Goals: To address key resource concerns in the county such as impaired ground and surface waters while educating producers and the community on how to restore these resources and improve soil health through conservation practices.

We plan to: increase membership and community engagement, increase participants in our cost-share programs, continue our member conservation practice survey to show progress over time, and host field events for members and community to learn and collaborate.

More about this group: They offer incentive programs for planting winter rye and planting into a green cover crop in the spring. Their research includes using cover crops and proper applications of manure to help prevent brown water events and the rise of bacteria and nitrates. They work to improve and protect drinking water for their neighbors and families.

Contact: John VandenBoom, (920) 418-5193,



Cedar Creek Farmers

Project title: Improving Land for Cleaner Waters

Collaborator: Washington County Land and Water Conservation Division

Region: Southeast

Goals, mission and vision: Provide learning opportunities to area farmers and landowners about the benefits of no-till, cover crops and nutrient management related to improving soil health and water quality.

More about this group: This group partners with the City of Cedarburg's Adaptive Management Program to host an informational meeting focusing on phosphorus reduction practices that align with the goals of the city. The group continues to promote the benefits of soil health through no-till, cover crops, nutrient management, riparian buffers, prairie strips and streambank stabilization.

Contact: Paul Sebo, (262) 335-4805,



Central Wisconsin Farmers' Collaborative (CWFC)

Project title: A partnership for healthy and productive working lands

Collaborator: Wisconsin Wetlands Association, UW-Madison, Wisconsin Potato and Vegetable Growers Association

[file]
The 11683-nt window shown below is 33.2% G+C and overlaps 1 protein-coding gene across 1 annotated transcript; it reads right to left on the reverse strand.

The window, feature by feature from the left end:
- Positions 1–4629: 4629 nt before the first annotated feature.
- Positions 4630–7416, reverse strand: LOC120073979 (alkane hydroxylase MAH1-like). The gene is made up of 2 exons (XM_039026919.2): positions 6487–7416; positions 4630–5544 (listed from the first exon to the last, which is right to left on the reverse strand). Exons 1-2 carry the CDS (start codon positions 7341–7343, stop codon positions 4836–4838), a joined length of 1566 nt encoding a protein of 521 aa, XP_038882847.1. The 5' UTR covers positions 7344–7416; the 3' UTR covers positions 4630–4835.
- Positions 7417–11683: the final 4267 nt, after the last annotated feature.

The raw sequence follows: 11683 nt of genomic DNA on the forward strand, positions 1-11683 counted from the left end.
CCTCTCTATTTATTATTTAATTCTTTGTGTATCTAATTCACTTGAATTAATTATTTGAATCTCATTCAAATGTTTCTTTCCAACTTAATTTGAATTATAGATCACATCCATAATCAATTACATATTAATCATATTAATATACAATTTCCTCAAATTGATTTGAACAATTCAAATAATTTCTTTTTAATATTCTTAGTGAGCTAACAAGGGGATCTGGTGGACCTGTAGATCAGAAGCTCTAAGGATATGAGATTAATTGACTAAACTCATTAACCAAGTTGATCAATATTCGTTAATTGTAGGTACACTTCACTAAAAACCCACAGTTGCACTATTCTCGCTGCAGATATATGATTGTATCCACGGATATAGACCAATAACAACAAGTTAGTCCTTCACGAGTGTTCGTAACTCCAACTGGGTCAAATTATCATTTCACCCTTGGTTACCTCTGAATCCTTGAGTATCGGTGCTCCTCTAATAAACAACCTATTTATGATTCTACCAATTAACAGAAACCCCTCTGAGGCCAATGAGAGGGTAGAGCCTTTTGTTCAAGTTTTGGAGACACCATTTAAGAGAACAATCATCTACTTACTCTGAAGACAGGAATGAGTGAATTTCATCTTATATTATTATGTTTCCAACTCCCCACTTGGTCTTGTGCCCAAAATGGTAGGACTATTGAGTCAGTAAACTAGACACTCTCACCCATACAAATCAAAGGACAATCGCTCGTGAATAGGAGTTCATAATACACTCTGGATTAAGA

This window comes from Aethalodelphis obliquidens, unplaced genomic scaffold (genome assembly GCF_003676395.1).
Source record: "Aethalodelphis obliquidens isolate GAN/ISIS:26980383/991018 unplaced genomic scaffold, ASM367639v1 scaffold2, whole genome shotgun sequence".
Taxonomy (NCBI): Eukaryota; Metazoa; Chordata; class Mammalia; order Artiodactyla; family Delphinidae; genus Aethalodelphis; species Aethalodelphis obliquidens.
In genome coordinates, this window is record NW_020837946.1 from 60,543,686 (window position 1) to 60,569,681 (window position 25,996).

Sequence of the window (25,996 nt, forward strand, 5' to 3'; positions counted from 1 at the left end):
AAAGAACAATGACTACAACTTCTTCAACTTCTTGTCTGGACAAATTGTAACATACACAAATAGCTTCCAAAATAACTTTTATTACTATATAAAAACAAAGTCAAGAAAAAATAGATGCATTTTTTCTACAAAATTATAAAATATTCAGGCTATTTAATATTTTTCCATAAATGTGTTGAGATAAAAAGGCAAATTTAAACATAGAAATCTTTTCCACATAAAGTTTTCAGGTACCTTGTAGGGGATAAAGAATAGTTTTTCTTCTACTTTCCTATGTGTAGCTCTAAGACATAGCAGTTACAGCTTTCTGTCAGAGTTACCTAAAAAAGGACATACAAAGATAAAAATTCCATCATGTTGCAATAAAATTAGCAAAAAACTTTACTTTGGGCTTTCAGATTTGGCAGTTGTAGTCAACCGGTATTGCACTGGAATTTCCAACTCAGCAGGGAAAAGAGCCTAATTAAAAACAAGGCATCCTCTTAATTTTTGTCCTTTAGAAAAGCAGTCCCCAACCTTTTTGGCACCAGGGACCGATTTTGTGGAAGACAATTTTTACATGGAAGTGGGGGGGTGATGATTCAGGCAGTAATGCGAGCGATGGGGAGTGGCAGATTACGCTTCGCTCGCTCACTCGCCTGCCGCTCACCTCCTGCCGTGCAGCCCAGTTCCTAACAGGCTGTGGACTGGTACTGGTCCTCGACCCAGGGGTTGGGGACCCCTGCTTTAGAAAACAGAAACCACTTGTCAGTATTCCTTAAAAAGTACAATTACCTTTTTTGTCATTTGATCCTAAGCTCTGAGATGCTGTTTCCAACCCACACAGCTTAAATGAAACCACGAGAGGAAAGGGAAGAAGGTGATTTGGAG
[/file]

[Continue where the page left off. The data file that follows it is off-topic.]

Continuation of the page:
Region: Northeast

Vision statement: We envision a healthy and productive working landscape in Wisconsin's Central Sands region, achieved through coordinated actions that enhance natural resource quality while simultaneously creating social and economic opportunities for farmers and communities.

Mission statement: To support landscape-scale, producer-led, land and water conservation practices in Wisconsin's Central Sands region. We seek to promote innovative stewardship practices that benefit the watershed, the landscape and the land managers themselves, through collaborative partnerships, meaningful incentive structures, farm-to-farm education programs and other strategic actions.

Goals: Emphasize water quality improvement through the implementation of soil conservation practices, water conservation through the use of irrigation technologies, and education on the use of hydrologic restoration practices to address on-farm and watershed-scale water resource concerns. Specifically:

  • Continue to strengthen collaborative partnerships
  • Refine and begin implementing a work plan that is directly aligned with the strategic plan
  • Add new farmers and participants to the group
  • Enhance knowledge and awareness of the producer led program and incentives available
  • Educate growers and surrounding agricultural community and support implementation of practices which reduce nonpoint source pollution, improve soil quality and control for erosion and flooding
  • Promote and provide educational opportunities to develop adequate surface and groundwater quality and quantity for social, economic and environmental needs
  • Educate growers on the benefits of watershed-scale hydrologic restoration and identify sites to demonstrate practices
  • Support and participate in evapotranspiration and nitrogen reduction research efforts to help guide and advance ongoing nutrient water conservation actions
  • Participate in outreach efforts to increase collaborations and increase communications and knowledge with other neighboring producer led groups
  • Provide statewide leadership exploring opportunities to implement hydrologic restoration practices to solve problems
  • Distribute targeted communications and install signage to highlight successful implementation of conservation practices by members
  • Leverage complementary funding opportunities and other resources      

More about this group: The participation of Wisconsin Wetlands Association as a collaborator has expanded the group's interest in looking at hydrology-focused water management practices. The group will continue to focus on water quality, irrigation management and nitrate reduction research.

Contact: Tamas Houlihan, (715) 623-7683,


Coon Creek Community Watershed Council

Collaborator: Vernon County Land & Water Conservation Department

Region: Southwest